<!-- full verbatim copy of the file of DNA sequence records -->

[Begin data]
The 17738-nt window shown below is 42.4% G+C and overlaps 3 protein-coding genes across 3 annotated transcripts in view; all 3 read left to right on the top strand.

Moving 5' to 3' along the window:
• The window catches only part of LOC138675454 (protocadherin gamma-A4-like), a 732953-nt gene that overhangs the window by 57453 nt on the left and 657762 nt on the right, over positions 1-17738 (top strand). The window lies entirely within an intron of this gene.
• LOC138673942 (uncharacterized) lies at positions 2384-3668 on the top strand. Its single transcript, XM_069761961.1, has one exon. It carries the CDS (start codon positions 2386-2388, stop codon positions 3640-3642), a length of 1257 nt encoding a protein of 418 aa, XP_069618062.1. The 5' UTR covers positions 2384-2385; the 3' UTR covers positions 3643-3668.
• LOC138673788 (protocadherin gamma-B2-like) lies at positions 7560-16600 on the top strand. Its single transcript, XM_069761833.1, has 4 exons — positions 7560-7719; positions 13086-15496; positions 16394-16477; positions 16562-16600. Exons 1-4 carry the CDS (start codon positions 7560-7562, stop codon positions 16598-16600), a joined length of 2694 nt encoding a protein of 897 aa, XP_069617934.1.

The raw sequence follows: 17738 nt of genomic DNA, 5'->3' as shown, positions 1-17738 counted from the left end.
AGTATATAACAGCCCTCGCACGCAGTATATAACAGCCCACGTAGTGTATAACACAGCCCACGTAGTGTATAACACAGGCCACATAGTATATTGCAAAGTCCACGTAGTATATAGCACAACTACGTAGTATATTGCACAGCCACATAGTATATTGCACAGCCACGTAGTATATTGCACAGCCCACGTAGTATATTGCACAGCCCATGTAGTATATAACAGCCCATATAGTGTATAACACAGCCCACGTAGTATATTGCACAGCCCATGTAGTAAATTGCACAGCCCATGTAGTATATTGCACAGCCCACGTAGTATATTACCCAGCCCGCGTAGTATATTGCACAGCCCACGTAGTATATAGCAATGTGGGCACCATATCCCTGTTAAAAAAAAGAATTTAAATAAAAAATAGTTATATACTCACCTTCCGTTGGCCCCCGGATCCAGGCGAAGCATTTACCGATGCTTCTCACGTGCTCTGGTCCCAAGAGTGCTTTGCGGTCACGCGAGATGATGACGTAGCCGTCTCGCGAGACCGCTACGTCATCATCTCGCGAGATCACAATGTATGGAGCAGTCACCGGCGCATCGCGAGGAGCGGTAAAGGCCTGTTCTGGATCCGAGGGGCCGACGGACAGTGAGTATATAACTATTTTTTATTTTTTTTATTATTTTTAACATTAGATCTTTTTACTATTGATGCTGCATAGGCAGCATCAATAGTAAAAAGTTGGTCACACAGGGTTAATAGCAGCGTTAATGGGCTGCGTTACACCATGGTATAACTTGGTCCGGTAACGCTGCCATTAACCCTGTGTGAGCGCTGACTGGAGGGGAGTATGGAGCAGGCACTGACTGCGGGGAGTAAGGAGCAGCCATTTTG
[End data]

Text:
The 17738-nt window shown below is 42.4% G+C and overlaps 3 protein-coding genes across 3 annotated transcripts in view; all 3 read left to right on the top strand.

Moving 5' to 3' along the window:
• The window catches only part of LOC138675454 (protocadherin gamma-A4-like), a 732953-nt gene that overhangs the window by 57453 nt on the left and 657762 nt on the right, over positions 1-17738 (top strand). The window lies entirely within an intron of this gene.
• LOC138673942 (uncharacterized) lies at positions 2384-3668 on the top strand. Its single transcript, XM_069761961.1, has one exon. It carries the CDS (start codon positions 2386-2388, stop codon positions 3640-3642), a length of 1257 nt encoding a protein of 418 aa, XP_069618062.1. The 5' UTR covers positions 2384-2385; the 3' UTR covers positions 3643-3668.
• LOC138673788 (protocadherin gamma-B2-like) lies at positions 7560-16600 on the top strand. Its single transcript, XM_069761833.1, has 4 exons — positions 7560-7719; positions 13086-15496; positions 16394-16477; positions 16562-16600. Exons 1-4 carry the CDS (start codon positions 7560-7562, stop codon positions 16598-16600), a joined length of 2694 nt encoding a protein of 897 aa, XP_069617934.1.

The raw sequence follows: 17738 nt of genomic DNA, 5'->3' as shown, positions 1-17738 counted from the left end.
AGTATATAACAGCCCTCGCACGCAGTATATAACAGCCCACGTAGTGTATAACACAGCCCACGTAGTGTATAACACAGGCCACATAGTATATTGCAAAGTCCACGTAGTATATAGCACAACTACGTAGTATATTGCACAGCCACATAGTATATTGCACAGCCACGTAGTATATTGCACAGCCCACGTAGTATATTGCACAGCCCATGTAGTATATAACAGCCCATATAGTGTATAACACAGCCCACGTAGTATATTGCACAGCCCATGTAGTAAATTGCACAGCCCATGTAGTATATTGCACAGCCCACGTAGTATATTACCCAGCCCGCGTAGTATATTGCACAGCCCACGTAGTATATAGCAATGTGGGCACCATATCCCTGTTAAAAAAAAGAATTTAAATAAAAAATAGTTATATACTCACCTTCCGTTGGCCCCCGGATCCAGGCGAAGCATTTACCGATGCTTCTCACGTGCTCTGGTCCCAAGAGTGCTTTGCGGTCACGCGAGATGATGACGTAGCCGTCTCGCGAGACCGCTACGTCATCATCTCGCGAGATCACAATGTATGGAGCAGTCACCGGCGCATCGCGAGGAGCGGTAAAGGCCTGTTCTGGATCCGAGGGGCCGACGGACAGTGAGTATATAACTATTTTTTATTTTTTTTATTATTTTTAACATTAGATCTTTTTACTATTGATGCTGCATAGGCAGCATCAATAGTAAAAAGTTGGTCACACAGGGTTAATAGCAGCGTTAATGGGCTGCGTTACACCATGGTATAACTTGGTCCGGTAACGCTGCCATTAACCCTGTGTGAGCGCTGACTGGAGGGGAGTATGGAGCAGGCACTGACTGCGGGGAGTAAGGAGCAGCCATTTTG